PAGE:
In Britain, the year 1976 was marked by three big events – a summer heatwave, a change of prime minister and a sterling crisis. In 2022, we have had the first and will soon get the second. Few would be entirely surprised if the third arrived by the end of the year.
As has been the case this year, in the summer of 1976 people enjoyed the sunshine and seemed not to care much about high inflation. According to a 2004 report from the New Economics Foundation thinktank, the UK has never been happier than it was in the year when Denis Howell was made the drought minister, Concorde made its first commercial flight and the Sex Pistols released Anarchy in the UK.
However, as the year wore on, the economic problems intensified. James Callaghan, who had taken over as prime minister from Harold Wilson in April, was forced to go to the International Monetary Fund for financial support. An IMF team spent the autumn coming up with a package that involved painful spending cuts. The diaries of Tony Benn, the then energy minister, reveal how split the cabinet was between those who reluctantly supported austerity and those – such as Benn – who thought Britain should try to grow its way out of trouble.
The UK is now less than a month away from getting a new prime minister and for either Rishi Sunak or Liz Truss the challenge looks as daunting as it did for Callaghan. The economy contracted by 0.1% in the second quarter of 2022, which was actually slightly better than expected, but the growth figures do not really capture the fundamental weakness of the economy. A better guide to that are the trade figures, which are truly appalling. As Samuel Tombs, a UK economist at Pantheon Macroeconomics, pointed out, the trade deficit expressed as a percentage of GDP has been bigger in the first six months of 2022 than in any comparable period since quarterly records began in 1955. The position is only going to get worse in the second half of 2022 as the bill for imported gas rises sharply. Sterling looks vulnerable, Tombs says, and he is right.
There are plenty of things that might trigger a run on the pound. Inflation could overshoot the Bank of England’s 13% forecast, the recession could arrive sooner and be deeper than expected. Financial markets would react badly to any social unrest that followed October’s increase in the energy price cap. They are also worried about Truss’s hints that she will meddle with the independence of the Bank of England.
In some ways, the struggle between Truss and Sunak mirrors that between Callaghan and Benn in 1976: one more cautious and the other more radical. With one difference. If the polls are right, this time the radical – Truss – is going to win. She aims to revitalise the right in the way Margaret Thatcher did in the 1970s.
That will prove some task. Thatcher was leader of the opposition in 1976 at a time when postwar social democracy looked to be played out. Her argument that tough action was needed to curb inflation and union power found an echo. The country was ready for a period of austerity, even though in 1976 it had no idea just how tough the austerity would be.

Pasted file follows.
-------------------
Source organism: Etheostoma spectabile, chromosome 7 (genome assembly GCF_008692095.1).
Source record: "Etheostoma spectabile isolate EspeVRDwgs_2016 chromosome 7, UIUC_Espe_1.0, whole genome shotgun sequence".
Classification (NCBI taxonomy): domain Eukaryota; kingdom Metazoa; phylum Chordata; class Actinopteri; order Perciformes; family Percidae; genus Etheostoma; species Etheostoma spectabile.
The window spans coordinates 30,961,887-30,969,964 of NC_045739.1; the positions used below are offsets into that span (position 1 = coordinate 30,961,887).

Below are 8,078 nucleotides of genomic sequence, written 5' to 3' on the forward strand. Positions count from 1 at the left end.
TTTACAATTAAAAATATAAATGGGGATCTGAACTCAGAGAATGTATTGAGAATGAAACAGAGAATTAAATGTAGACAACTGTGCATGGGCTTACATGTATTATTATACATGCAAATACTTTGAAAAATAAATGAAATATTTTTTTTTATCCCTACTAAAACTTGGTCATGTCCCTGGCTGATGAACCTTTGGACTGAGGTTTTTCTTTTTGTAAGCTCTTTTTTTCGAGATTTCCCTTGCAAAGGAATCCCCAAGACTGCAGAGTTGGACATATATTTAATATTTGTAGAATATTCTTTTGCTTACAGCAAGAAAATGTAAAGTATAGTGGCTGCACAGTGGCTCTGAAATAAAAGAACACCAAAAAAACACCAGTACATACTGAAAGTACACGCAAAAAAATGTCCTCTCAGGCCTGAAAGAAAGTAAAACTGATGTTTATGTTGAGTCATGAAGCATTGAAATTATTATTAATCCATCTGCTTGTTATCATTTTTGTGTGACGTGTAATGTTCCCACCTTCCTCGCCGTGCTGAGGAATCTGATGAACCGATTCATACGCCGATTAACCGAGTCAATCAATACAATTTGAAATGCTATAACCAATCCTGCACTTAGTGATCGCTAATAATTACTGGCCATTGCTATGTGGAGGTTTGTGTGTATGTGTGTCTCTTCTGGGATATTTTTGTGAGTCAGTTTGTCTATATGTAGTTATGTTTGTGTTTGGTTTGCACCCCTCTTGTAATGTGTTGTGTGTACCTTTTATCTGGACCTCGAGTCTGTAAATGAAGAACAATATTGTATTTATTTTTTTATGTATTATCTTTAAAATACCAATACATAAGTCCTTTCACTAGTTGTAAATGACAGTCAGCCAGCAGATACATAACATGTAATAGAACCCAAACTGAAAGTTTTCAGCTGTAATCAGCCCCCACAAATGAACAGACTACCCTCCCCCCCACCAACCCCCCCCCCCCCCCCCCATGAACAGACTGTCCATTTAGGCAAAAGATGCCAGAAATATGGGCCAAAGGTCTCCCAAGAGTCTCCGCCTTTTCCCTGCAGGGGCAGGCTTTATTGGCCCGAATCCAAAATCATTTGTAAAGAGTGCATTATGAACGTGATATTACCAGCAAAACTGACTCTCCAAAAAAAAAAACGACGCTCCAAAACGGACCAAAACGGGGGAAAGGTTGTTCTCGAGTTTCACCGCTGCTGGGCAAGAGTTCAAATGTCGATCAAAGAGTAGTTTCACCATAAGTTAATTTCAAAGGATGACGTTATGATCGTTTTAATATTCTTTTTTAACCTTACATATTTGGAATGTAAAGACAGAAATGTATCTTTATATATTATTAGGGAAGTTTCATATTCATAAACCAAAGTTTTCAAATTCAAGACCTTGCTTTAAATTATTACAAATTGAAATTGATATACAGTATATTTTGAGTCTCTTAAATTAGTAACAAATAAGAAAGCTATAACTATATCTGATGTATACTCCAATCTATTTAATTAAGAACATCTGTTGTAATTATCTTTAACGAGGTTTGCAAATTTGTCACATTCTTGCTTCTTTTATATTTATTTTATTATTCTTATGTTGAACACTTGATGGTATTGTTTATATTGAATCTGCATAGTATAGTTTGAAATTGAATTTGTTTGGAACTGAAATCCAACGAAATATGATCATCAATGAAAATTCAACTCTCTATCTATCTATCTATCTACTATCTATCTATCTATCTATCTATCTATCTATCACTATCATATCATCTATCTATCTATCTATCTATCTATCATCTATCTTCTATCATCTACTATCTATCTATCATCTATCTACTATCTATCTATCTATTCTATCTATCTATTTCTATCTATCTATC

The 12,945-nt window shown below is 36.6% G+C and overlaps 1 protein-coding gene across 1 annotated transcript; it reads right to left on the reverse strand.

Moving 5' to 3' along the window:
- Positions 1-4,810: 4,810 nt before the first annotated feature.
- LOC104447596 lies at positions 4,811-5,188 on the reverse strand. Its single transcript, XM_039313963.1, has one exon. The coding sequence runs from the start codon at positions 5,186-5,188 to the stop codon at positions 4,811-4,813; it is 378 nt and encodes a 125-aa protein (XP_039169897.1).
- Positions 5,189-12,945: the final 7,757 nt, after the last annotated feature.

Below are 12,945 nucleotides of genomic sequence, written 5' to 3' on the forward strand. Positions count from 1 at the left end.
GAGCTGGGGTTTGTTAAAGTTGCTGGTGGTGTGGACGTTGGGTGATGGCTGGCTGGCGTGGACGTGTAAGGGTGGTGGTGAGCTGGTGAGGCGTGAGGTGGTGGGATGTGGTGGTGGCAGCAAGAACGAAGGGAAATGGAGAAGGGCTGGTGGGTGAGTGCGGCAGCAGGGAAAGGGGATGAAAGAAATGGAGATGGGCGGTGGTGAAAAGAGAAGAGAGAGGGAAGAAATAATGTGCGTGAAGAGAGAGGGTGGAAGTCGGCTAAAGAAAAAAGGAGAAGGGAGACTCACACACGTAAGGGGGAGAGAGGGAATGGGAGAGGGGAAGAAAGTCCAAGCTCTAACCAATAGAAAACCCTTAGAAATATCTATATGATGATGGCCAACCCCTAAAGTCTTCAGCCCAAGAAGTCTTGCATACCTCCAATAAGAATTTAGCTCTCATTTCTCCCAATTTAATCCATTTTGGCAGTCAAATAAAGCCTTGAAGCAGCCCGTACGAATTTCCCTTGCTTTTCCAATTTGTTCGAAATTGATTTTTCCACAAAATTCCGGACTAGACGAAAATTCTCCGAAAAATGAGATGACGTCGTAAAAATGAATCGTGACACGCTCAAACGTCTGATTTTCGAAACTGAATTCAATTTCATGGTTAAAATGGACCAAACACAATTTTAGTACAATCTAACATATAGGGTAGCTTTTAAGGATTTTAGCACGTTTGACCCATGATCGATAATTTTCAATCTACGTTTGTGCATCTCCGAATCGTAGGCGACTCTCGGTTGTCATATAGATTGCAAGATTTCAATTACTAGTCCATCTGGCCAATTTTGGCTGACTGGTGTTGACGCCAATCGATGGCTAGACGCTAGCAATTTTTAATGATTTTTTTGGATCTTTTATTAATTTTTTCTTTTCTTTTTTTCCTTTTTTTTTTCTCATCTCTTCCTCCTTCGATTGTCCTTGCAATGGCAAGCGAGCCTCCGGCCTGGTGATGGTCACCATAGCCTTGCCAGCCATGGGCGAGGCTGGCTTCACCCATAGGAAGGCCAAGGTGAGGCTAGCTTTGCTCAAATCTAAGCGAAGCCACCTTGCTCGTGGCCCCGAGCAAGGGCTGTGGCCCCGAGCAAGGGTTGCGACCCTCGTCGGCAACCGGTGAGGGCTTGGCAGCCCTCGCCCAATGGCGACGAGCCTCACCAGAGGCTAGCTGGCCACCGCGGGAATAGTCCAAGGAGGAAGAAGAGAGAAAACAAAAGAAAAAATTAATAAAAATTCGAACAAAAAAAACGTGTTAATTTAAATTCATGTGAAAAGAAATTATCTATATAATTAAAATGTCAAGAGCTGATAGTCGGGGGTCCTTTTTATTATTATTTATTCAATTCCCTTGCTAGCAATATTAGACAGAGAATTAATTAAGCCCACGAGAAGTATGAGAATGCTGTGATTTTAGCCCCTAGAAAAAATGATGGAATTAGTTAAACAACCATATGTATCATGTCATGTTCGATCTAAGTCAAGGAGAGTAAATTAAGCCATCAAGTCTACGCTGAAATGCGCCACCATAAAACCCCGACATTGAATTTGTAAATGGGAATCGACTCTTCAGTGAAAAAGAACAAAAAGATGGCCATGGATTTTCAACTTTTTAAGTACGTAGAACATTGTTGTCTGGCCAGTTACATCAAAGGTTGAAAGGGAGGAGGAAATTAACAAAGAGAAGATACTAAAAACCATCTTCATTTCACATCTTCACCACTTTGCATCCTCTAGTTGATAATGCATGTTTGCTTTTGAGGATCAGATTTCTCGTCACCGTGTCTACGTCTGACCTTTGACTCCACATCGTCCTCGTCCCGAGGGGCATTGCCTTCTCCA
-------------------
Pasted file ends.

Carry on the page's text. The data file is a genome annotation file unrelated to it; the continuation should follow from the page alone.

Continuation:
Truss’s economic approach seems to owe much to Joseph Schumpeter, the economist who championed creative destruction as a way of constantly reinvigorating capitalism. To be sure, there is an argument – strongly made by Edward Chancellor in his new book The Price of Time – that a prolonged period of ultra-low interest rates has misallocated capital and stifled productivity growth by keeping zombie companies in existence.
But neither emotionally nor intellectually does Britain seem to be ready for a government that allows – even encourages – firms to go bust in their droves. Truss is also swimming against the tide if she thinks this is a country that would prefer cuts in taxation rather than money off their energy bills. The massive package of support provided to sustain the economy through the coronavirus pandemic set a precedent.
Sunak seems more in tune with the public mood but he, too, is an instinctive small-state Conservative trying to come to terms with the fact that this is now big-state Britain. Between 1997 and 2010, when faith in free markets and globalisation was absolute, Britain had a left-of-centre government that struggled to find a way of adapting to the prevailing orthodoxy. Since 2010 it has had a series of rightwing administrations struggling to adapt to a world that – as far as the economy is concerned – has been leaning leftwards. In their different ways Theresa May and Boris Johnson understood this, which is why they talked about helping the “just about managing” and “levelling up”.
Despite the grim outlook for the economy, there is still a possibility that the Conservatives could win a fifth term. Inflation will start to fall rapidly in the second half of next year. Growth and living standards might be rising by 2024. Voters might not be convinced that Labour would be significantly different. The election might be fought on the basis of culture wars rather than the economy.
But even to get to the stage where it is competitive at the next election, the government has to avoid a full-strength economic crisis. The choice is simple. Provide massive and speedy assistance so people can heat their homes and have a relatively mild recession, or refuse to act and have a monster recession. It is not a question of whether the winter ahead is going to be grim but of just how grim. And, if Truss wins, whether the lady is for turning.